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Sunitinib plus paclitaxel versus bevacizumab plus paclitaxel for first-line treatment of patients with advanced breast cancer: a phase III, randomized, open-label trial.

Author(s): Robert NJ, Saleh MN, Paul D, Generali D, Gressot L, Copur MS, Brufsky AM, Minton SE, Giguere JK, Smith JW 2nd, Richards PD, Gernhardt D, Huang X, Liau KF, Kern KA, Davis J

Affiliation(s): Virginia Cancer Specialists, US Oncology, Fairfax, VA, USA. Nicholas.Robert@USONCOLOGY.COM

Publication date & source: 2011-04, Clin Breast Cancer., 11(2):82-92. Epub 2011 Apr 11.

Publication type: Clinical Trial, Phase III; Multicenter Study; Randomized Controlled Trial; Research Support, Non-U.S. Gov't

INTRODUCTION: A multicenter, open-label phase III study was conducted to test whether sunitinib plus paclitaxel prolongs progression-free survival (PFS) compared with bevacizumab plus paclitaxel as first-line treatment for patients with HER2(-) advanced breast cancer. PATIENTS AND METHODS: Patients with HER2(-) advanced breast cancer who were disease free for >/= 12 months after adjuvant taxane treatment were randomized (1:1; planned enrollment 740 patients) to receive intravenous (I.V.) paclitaxel 90 mg/m(2) every week for 3 weeks in 4-week cycles plus either sunitinib 25 to 37.5 mg every day or bevacizumab 10 mg/kg I.V. every 2 weeks. [corrected] RESULTS: The trial was terminated early because of futility in reaching the primary endpoint as determined by the independent data monitoring committee during an interim futility analysis. At data cutoff, 242 patients had been randomized to sunitinib-paclitaxel and 243 patients to bevacizumab-paclitaxel. Median PFS was shorter with sunitinib-paclitaxel (7.4 vs. 9.2 months; hazard ratio [HR] 1.63 [95% confidence interval (CI), 1.18-2.25]; 1-sided P = .999). At a median follow-up of 8.1 months, with 79% of sunitinib-paclitaxel and 87% of bevacizumab-paclitaxel patients alive, overall survival analysis favored bevacizumab-paclitaxel (HR 1.82 [95% CI, 1.16-2.86]; 1-sided P = .996). The objective response rate was 32% in both arms, but median duration of response was shorter with sunitinib-paclitaxel (6.3 vs. 14.8 months). Bevacizumab-paclitaxel was better tolerated than sunitinib-paclitaxel. This was primarily due to a high frequency of grade 3/4, treatment-related neutropenia with sunitinib-paclitaxel (52%) precluding delivery of the prescribed doses of both drugs. CONCLUSION: The sunitinib-paclitaxel regimen evaluated in this study was clinically inferior to the bevacizumab-paclitaxel regimen and is not a recommended treatment option for patients with advanced breast cancer. Copyright (c) 2011 Elsevier Inc. All rights reserved.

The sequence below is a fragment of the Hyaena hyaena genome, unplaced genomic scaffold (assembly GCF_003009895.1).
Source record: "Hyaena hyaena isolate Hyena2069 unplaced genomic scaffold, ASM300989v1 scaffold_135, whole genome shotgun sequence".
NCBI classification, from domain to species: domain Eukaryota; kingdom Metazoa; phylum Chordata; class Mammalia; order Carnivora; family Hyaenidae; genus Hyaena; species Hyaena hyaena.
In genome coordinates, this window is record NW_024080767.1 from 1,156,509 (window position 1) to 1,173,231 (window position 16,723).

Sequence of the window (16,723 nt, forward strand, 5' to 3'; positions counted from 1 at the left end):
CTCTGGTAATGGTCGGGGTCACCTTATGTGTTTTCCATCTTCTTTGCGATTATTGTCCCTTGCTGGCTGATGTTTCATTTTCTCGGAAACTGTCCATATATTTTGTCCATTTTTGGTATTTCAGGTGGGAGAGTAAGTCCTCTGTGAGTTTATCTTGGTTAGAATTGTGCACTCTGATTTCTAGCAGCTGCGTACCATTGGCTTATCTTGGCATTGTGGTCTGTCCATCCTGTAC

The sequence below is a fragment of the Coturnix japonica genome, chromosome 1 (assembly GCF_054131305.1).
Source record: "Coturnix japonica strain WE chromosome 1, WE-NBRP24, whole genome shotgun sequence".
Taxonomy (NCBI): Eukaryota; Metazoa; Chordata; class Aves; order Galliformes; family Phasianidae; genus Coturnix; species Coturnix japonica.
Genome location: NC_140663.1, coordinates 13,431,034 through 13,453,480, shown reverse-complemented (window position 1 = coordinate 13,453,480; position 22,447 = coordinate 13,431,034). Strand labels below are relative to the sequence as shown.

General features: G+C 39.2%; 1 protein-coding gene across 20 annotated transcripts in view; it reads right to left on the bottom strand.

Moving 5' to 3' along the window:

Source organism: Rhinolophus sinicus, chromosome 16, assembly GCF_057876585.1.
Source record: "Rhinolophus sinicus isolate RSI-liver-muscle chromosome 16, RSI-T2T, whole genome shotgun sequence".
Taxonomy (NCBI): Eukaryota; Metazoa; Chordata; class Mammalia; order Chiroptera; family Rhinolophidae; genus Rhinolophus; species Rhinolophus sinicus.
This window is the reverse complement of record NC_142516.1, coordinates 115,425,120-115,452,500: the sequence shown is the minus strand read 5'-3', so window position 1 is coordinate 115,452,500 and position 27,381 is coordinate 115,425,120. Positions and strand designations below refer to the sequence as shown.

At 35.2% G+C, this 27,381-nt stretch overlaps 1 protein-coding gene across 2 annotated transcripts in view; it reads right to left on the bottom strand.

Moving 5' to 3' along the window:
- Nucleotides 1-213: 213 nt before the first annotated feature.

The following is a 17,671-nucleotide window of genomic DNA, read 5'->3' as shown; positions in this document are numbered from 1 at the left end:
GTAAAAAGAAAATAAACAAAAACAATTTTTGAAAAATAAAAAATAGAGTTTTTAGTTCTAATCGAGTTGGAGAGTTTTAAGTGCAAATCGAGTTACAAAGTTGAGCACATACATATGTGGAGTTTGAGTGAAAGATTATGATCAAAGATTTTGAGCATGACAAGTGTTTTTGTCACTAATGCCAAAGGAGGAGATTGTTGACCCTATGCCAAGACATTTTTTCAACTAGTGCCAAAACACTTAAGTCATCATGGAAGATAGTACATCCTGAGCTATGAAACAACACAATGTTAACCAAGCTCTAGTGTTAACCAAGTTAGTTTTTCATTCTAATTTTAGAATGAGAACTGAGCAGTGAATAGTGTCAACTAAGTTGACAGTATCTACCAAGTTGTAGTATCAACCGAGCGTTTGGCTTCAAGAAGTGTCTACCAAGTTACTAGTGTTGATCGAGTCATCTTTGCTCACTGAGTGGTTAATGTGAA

Page last updated: 2011-12-09

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